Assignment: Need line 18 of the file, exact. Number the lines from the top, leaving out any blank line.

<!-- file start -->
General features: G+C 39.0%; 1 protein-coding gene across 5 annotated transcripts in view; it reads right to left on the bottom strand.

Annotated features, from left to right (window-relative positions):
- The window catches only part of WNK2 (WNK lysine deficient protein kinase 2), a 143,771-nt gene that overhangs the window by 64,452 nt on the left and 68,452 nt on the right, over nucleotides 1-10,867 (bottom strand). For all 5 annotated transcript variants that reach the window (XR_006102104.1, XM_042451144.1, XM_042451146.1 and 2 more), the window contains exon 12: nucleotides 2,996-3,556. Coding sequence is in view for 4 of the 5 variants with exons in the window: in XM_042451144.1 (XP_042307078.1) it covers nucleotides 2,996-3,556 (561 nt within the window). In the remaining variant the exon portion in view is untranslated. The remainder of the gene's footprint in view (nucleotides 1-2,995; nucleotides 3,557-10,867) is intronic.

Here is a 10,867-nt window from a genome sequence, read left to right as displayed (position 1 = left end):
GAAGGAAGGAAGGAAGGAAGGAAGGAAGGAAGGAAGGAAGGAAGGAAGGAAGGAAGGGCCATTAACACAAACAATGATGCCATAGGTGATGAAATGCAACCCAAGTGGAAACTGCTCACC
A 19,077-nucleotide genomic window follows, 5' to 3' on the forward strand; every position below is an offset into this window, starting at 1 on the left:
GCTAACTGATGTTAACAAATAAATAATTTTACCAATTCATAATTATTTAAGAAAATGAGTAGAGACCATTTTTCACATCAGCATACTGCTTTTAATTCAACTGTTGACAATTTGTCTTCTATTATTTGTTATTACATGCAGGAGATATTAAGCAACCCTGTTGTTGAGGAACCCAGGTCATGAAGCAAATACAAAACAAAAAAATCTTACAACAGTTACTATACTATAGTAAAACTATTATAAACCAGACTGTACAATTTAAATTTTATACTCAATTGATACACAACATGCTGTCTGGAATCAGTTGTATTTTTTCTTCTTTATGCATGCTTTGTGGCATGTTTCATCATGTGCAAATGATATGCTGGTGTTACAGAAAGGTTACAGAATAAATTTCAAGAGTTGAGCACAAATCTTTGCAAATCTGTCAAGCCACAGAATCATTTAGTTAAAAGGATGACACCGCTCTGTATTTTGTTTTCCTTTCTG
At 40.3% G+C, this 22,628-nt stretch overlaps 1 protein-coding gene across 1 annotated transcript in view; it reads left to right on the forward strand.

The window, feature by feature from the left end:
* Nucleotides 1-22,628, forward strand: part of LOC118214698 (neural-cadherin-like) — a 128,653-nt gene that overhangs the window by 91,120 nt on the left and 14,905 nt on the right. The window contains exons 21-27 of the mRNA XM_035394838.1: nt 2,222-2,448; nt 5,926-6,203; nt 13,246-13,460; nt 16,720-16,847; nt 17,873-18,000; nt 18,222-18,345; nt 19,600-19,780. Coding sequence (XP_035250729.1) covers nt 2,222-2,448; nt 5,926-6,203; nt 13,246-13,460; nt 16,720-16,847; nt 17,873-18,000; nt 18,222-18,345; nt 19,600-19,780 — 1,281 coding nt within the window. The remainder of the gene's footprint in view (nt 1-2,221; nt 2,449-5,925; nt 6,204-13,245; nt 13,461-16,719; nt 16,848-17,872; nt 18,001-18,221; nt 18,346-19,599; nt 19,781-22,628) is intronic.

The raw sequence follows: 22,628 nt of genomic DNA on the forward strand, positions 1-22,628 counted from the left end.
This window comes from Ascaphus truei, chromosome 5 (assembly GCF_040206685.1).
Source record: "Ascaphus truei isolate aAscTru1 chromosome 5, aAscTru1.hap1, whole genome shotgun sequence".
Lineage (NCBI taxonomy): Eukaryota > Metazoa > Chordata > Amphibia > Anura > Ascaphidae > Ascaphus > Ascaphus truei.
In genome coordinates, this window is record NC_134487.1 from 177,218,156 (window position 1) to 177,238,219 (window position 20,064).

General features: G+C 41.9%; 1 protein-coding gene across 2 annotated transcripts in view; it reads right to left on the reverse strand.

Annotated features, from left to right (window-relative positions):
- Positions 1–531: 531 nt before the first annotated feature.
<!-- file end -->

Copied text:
- Positions 1–531: 531 nt before the first annotated feature.